05(07): A House of Cards – Constructing a Stable Future for Singapore’s Youth

Nicholas Loh Avatar

As a youth in Singapore and an aspiring future homeowner, I am pleased to read of the additional property cooling measures announced recently. However, despite these efforts, young Singaporeans continue to grapple with the challenging prospects of homeownership. It is not uncommon to hear people in-person and on online forums lamenting that HDB should take responsibility for buying back all resale flats at reasonable prices, ensuring only minimal profits for sellers to maintain maximal affordability. While profit-making may not align with the spirit of public housing, this quixotic proposal regrettably overlooks both human monetary incentives and fundamental economic and logistical constraints.

Selling HDB flats back to the board after the minimum occupancy period presents financial and logistical challenges. With billions of dollars in annual resale flat transactions, HDB would require substantial liquid assets. Furthermore, HDB would need to expand resources, handle increased transactions, and manage flat maintenance between buyers, leading to higher taxpayer-funded costs.

Possibly a more sustainable approach is implementing a hard cap on Cash Over Valuation (COV) for HDB resale flats. Setting a maximum limit on selling prices, accounting for depreciation, lease duration, and inflation, could create a controlled market. A fixed COV cap, like SGD 75,000 (though the fixed cap is probably best determined by policymakers with access to all relevant data) would prevent unreasonable pricing for potential buyers of HDB resale flats while allowing sellers a modest profit.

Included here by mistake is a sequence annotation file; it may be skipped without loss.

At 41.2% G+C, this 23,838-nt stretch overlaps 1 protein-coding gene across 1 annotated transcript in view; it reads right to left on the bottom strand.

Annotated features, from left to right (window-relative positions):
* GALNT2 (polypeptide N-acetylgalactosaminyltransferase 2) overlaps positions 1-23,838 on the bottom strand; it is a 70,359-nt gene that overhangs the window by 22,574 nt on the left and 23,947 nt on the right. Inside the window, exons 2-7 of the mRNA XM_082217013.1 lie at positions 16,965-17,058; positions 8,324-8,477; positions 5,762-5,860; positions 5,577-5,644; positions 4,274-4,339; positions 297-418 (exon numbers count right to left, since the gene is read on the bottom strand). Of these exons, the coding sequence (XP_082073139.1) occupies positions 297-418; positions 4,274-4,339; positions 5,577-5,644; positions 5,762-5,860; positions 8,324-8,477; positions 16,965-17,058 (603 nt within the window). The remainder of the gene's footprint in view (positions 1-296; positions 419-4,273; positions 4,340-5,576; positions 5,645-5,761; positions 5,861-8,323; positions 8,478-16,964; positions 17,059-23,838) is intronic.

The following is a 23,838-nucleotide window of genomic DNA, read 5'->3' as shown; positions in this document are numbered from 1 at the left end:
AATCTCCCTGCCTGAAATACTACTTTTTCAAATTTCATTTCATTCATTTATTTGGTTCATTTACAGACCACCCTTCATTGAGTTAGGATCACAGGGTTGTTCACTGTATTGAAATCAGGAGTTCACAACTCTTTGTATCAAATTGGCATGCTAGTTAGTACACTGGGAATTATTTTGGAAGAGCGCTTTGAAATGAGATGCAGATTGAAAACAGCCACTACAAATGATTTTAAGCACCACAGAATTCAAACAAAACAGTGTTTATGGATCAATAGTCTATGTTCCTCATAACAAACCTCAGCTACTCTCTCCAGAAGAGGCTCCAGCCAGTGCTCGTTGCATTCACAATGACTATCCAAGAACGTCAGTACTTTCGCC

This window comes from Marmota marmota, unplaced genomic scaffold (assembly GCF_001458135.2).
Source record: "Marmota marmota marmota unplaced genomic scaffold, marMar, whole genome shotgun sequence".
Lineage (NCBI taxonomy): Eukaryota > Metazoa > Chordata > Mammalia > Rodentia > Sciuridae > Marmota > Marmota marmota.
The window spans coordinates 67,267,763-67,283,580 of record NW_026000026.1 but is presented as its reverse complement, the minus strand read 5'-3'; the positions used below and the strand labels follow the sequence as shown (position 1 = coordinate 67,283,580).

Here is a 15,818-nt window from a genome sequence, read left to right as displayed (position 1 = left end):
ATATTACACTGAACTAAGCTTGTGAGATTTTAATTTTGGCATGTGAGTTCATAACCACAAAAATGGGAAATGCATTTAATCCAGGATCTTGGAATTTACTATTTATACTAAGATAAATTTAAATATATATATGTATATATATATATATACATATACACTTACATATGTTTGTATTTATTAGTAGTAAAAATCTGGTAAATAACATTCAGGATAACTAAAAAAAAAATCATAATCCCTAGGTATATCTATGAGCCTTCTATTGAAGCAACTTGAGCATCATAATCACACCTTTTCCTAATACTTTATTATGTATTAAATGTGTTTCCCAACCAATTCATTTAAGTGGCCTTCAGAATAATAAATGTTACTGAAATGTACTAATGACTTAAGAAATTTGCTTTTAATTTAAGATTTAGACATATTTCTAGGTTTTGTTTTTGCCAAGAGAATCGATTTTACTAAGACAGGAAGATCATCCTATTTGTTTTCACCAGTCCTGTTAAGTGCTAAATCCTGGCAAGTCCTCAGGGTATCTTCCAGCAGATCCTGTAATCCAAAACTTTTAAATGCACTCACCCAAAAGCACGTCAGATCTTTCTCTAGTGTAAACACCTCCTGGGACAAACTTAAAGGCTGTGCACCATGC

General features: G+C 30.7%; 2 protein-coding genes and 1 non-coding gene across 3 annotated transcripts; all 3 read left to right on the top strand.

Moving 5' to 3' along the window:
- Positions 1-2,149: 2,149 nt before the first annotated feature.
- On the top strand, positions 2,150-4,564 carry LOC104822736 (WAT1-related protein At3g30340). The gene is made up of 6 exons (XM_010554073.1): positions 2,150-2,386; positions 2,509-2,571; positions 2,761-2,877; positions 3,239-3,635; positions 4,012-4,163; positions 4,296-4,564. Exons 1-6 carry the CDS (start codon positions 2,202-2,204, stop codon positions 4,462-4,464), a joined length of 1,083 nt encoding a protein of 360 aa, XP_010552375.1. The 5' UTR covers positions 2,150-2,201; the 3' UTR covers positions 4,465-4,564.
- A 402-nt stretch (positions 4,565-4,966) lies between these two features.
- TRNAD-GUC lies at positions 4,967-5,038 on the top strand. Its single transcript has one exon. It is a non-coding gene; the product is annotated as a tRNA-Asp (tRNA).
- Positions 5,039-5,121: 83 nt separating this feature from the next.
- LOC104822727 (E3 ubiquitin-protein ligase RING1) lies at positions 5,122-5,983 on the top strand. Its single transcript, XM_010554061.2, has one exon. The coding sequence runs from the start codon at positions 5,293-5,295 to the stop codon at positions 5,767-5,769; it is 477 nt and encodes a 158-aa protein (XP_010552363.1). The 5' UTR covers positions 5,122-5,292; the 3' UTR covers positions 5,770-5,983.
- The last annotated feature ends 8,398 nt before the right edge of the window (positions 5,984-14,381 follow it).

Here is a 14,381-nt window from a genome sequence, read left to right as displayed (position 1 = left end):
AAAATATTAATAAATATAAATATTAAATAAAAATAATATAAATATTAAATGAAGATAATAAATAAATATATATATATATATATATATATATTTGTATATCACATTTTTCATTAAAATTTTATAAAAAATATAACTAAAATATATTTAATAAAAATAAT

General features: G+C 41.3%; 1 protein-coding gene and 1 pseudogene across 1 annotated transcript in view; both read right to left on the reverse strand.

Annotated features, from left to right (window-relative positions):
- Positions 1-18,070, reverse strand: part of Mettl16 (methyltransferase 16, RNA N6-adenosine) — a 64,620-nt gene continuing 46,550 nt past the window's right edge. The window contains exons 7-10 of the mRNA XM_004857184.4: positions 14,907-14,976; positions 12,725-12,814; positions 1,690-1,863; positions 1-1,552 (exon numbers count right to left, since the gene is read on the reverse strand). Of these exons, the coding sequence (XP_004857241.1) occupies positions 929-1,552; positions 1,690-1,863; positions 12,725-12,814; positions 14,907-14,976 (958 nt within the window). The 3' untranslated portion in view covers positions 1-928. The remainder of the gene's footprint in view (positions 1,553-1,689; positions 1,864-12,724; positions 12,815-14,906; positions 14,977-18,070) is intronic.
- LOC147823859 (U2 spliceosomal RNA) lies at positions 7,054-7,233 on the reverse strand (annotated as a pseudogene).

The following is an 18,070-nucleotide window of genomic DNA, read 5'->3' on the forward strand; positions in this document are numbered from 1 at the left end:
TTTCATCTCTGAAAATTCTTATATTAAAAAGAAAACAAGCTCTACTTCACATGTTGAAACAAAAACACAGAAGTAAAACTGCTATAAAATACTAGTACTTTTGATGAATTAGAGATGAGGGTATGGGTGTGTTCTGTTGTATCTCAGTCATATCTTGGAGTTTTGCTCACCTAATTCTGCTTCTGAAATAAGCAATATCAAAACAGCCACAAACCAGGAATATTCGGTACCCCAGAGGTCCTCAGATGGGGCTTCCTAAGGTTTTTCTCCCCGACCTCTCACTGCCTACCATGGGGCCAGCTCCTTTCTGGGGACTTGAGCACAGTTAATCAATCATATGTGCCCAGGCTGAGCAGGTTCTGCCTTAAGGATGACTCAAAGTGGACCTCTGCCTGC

Understandably, this proposal may face opposition from existing property owners. As the number of current homeowners exceeds those seeking their first flat, it is natural for voting dynamics to be considered. While the principle of “Do what is right, not what is popular” (anyone else remembers this from the blue SS textbook we had to learn from in secondary school?) has guided Singapore’s governance, navigating the complexities of the property market remains a Sisyphean task. Ultimately, striking a balance between the needs of current and prospective homeowners will be crucial in determining the future of housing policy in Singapore.

In sum, implementing a hard cap on COV may offer a balanced approach, addressing the concerns of young Singaporeans without placing undue strain on resources. I implore policymakers to consider this alternative and not neglect the dreams and aspirations of our nation’s youth.

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